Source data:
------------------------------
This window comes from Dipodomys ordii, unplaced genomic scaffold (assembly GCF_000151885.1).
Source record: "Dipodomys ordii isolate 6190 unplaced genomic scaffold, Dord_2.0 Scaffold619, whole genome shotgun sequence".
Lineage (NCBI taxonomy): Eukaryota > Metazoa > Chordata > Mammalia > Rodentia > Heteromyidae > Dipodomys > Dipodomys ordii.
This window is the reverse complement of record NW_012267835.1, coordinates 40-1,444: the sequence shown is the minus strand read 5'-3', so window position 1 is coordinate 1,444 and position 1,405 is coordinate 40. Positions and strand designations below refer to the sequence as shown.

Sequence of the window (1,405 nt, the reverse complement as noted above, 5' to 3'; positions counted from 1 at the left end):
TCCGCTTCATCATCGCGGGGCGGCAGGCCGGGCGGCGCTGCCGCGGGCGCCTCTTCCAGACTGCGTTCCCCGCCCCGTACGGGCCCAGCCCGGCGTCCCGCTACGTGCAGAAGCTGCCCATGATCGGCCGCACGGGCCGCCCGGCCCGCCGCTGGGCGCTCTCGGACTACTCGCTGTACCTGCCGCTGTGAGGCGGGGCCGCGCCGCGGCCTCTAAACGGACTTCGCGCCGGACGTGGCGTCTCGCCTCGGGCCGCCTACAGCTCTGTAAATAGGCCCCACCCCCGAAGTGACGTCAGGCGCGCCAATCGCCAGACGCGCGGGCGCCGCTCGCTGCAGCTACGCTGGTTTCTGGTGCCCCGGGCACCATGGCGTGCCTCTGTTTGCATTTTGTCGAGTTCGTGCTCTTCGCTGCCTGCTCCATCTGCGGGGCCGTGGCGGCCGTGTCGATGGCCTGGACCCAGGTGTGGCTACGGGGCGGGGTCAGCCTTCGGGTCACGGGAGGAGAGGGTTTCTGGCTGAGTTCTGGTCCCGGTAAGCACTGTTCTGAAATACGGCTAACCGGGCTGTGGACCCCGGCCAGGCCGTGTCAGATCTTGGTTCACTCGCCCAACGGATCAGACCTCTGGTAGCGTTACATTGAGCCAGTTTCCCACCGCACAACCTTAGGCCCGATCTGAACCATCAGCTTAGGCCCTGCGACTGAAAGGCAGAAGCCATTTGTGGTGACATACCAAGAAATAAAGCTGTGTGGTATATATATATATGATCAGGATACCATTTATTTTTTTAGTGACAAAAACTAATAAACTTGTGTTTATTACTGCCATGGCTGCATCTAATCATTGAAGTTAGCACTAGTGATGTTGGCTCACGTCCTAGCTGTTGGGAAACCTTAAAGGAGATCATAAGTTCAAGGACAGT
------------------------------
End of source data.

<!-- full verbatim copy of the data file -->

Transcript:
This window comes from Dipodomys ordii, unplaced genomic scaffold (assembly GCF_000151885.1).
Source record: "Dipodomys ordii isolate 6190 unplaced genomic scaffold, Dord_2.0 Scaffold619, whole genome shotgun sequence".
Lineage (NCBI taxonomy): Eukaryota > Metazoa > Chordata > Mammalia > Rodentia > Heteromyidae > Dipodomys > Dipodomys ordii.
This window is the reverse complement of record NW_012267835.1, coordinates 40-1,444: the sequence shown is the minus strand read 5'-3', so window position 1 is coordinate 1,444 and position 1,405 is coordinate 40. Positions and strand designations below refer to the sequence as shown.

Sequence of the window (1,405 nt, the reverse complement as noted above, 5' to 3'; positions counted from 1 at the left end):
TCCGCTTCATCATCGCGGGGCGGCAGGCCGGGCGGCGCTGCCGCGGGCGCCTCTTCCAGACTGCGTTCCCCGCCCCGTACGGGCCCAGCCCGGCGTCCCGCTACGTGCAGAAGCTGCCCATGATCGGCCGCACGGGCCGCCCGGCCCGCCGCTGGGCGCTCTCGGACTACTCGCTGTACCTGCCGCTGTGAGGCGGGGCCGCGCCGCGGCCTCTAAACGGACTTCGCGCCGGACGTGGCGTCTCGCCTCGGGCCGCCTACAGCTCTGTAAATAGGCCCCACCCCCGAAGTGACGTCAGGCGCGCCAATCGCCAGACGCGCGGGCGCCGCTCGCTGCAGCTACGCTGGTTTCTGGTGCCCCGGGCACCATGGCGTGCCTCTGTTTGCATTTTGTCGAGTTCGTGCTCTTCGCTGCCTGCTCCATCTGCGGGGCCGTGGCGGCCGTGTCGATGGCCTGGACCCAGGTGTGGCTACGGGGCGGGGTCAGCCTTCGGGTCACGGGAGGAGAGGGTTTCTGGCTGAGTTCTGGTCCCGGTAAGCACTGTTCTGAAATACGGCTAACCGGGCTGTGGACCCCGGCCAGGCCGTGTCAGATCTTGGTTCACTCGCCCAACGGATCAGACCTCTGGTAGCGTTACATTGAGCCAGTTTCCCACCGCACAACCTTAGGCCCGATCTGAACCATCAGCTTAGGCCCTGCGACTGAAAGGCAGAAGCCATTTGTGGTGACATACCAAGAAATAAAGCTGTGTGGTATATATATATATGATCAGGATACCATTTATTTTTTTAGTGACAAAAACTAATAAACTTGTGTTTATTACTGCCATGGCTGCATCTAATCATTGAAGTTAGCACTAGTGATGTTGGCTCACGTCCTAGCTGTTGGGAAACCTTAAAGGAGATCATAAGTTCAAGGACAGT